Tincture Abbey Stables by Weavingmagic and Elandria

..| Stories| Gaelan | Surrender

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This work of fiction is purely for shits and giggles, however please respect all copyrights and do not redistribute/copy/edit/claim as your own under any circumstances


First Published - 19th Dec 2014
Work In Progress
Lucy Kilhullen - WeavingMagic
Horses Included: Galen #90

Chapter 1

The blackness was streaked with pinhead lights as the wind rushed around him and he spun around and over on himself. Careening out of his control he was losing memory of what was up, down, left, or right. Faster and faster he fell through the emptiness as the wind screamed past his ears and he forced his eyes closed not because he was afraid of what he saw; he saw nothing but blackness and pinhead lights streaking past, but because the wind hitting his eyes made them sting, dry, and painful. Hair swirled around and flipped about whipping him in the neck, the side, and his face leaving stinging trails behind. He saw nothing, and could focus on nothing. How he wished he could stop the screaming in his ears. It mimicked the screaming he heard as he fell from his comfy stall watching as his precious Demeter grasp for him but he was just past her reach. He watched as she faded into the ultimate blackness and his heart retreated similarly into his stomach.

The wind whistled and whipped and beat him until he couldn’t hold out any longer and he just wished for death to take him. Then the wind whistled and whipped and beat him some more. The screaming turned into a high pitched whistle as his body gyrated and spun out of control and he just kept his eyes closed and waited for it to end. He was certain he had reached terminal velocity. He was certain all that was left was surrender.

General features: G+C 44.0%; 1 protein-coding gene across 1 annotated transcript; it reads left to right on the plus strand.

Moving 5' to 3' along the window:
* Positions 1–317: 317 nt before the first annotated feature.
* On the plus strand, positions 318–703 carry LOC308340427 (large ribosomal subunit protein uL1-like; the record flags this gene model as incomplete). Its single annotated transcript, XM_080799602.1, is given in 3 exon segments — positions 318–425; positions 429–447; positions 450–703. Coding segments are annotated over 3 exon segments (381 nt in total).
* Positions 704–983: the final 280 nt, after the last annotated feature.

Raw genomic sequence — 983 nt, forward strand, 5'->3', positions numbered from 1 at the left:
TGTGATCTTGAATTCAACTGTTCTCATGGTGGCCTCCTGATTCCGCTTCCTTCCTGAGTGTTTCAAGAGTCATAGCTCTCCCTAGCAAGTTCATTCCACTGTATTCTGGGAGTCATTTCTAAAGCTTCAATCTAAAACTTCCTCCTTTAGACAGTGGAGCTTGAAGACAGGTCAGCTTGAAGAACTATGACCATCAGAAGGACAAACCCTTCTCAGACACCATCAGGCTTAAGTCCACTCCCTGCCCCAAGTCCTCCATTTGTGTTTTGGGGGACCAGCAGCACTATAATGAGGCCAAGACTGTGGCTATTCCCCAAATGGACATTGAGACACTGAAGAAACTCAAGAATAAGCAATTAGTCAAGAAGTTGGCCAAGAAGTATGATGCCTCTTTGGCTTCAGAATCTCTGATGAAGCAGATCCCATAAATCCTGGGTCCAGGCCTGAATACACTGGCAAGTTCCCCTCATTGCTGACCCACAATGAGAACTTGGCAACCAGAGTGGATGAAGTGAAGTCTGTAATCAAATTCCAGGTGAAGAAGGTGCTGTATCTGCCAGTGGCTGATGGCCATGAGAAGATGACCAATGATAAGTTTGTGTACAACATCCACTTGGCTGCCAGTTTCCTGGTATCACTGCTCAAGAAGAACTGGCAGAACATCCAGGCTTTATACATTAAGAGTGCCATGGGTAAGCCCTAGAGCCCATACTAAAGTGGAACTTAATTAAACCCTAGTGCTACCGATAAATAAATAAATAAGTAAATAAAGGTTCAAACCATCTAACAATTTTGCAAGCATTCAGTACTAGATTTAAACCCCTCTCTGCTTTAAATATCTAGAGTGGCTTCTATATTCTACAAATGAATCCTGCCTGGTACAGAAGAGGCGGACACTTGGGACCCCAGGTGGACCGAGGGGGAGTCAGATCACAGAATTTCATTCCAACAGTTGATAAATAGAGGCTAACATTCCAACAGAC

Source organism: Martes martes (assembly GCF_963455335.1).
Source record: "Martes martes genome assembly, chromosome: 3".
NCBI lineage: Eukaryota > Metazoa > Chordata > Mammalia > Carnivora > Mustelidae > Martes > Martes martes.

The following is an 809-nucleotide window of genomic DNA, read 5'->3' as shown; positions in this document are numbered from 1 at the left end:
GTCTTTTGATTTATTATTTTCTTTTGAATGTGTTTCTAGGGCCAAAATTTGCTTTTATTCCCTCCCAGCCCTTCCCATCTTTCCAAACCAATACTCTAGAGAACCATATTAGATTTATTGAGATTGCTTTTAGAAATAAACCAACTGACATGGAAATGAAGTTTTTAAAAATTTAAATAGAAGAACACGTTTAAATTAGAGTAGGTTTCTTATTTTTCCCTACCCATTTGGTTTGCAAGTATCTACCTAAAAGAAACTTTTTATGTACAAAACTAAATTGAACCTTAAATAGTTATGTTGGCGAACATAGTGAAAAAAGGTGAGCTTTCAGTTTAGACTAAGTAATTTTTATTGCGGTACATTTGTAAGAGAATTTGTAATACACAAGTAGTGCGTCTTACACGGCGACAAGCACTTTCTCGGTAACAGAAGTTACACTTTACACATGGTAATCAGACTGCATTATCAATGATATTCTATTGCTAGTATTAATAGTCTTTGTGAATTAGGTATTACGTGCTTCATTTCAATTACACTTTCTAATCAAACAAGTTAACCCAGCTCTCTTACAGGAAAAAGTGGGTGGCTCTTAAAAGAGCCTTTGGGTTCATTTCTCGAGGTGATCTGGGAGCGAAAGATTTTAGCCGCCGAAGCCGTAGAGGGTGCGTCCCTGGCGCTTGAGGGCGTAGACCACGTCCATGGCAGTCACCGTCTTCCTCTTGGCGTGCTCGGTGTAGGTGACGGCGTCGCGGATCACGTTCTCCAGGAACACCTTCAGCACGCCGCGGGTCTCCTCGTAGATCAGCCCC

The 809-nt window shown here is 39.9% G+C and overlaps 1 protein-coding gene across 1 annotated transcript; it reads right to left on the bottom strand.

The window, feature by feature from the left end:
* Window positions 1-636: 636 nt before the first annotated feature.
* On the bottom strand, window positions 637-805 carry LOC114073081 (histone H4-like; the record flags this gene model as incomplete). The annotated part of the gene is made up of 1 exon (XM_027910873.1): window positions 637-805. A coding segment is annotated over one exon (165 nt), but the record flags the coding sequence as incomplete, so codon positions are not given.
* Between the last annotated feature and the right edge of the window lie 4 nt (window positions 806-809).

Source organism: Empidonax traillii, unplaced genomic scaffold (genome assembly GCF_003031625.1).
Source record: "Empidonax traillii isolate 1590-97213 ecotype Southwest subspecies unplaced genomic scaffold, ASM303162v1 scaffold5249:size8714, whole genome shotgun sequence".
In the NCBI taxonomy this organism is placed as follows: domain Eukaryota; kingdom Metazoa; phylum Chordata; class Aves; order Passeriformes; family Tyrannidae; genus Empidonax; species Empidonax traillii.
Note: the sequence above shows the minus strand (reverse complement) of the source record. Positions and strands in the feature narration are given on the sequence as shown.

Almost as suddenly as it started, the wind stopped. There was not a single noise to be heard. His head still rang like a bell, but the silence was absolutely deafening. There was no feeling except the weight of his large body pressing against the ground. He refused to open his eyes. It had to be a night mare. If he just stayed where he was, perfectly still, maybe it would all be normal when he opened his eyes in the morning. Maybe it was all a really bad dream. He rolled over onto his chest, rested his chin to the cool ground, kept his eyes closed and eventually in the blackness, in the stillness, and in the silence he tried to fall asleep.

The air turned cool, and his skin twitched and shivered instinctively, but his breathing was slow and methodical. His eyes stayed closed, and he breathed in and out - meditating.

In and out he breathed. In and out. No scents invaded his nose. In and out. No sounds invaded his ears. In and out. Just a light coolness on his skin as the world slept silently alongside him. In and out as he tried hard to break the cycle of the dream. In and out. In and out. No sleep would grace him. His mind was still reeling. In and out. Nothing kept him awake, but he could not find peace. In and out. In and out. “Forget it!” he grumped. “If I can’t find sleep, then I will find where I am.” Slowly his massive weight hoisted itself up on his legs. He shook his body rattling the fur, mane, and tail all the way down from his nose to his hooves. Shaky he stood for a moment re-orienting to what was up, down, left and right.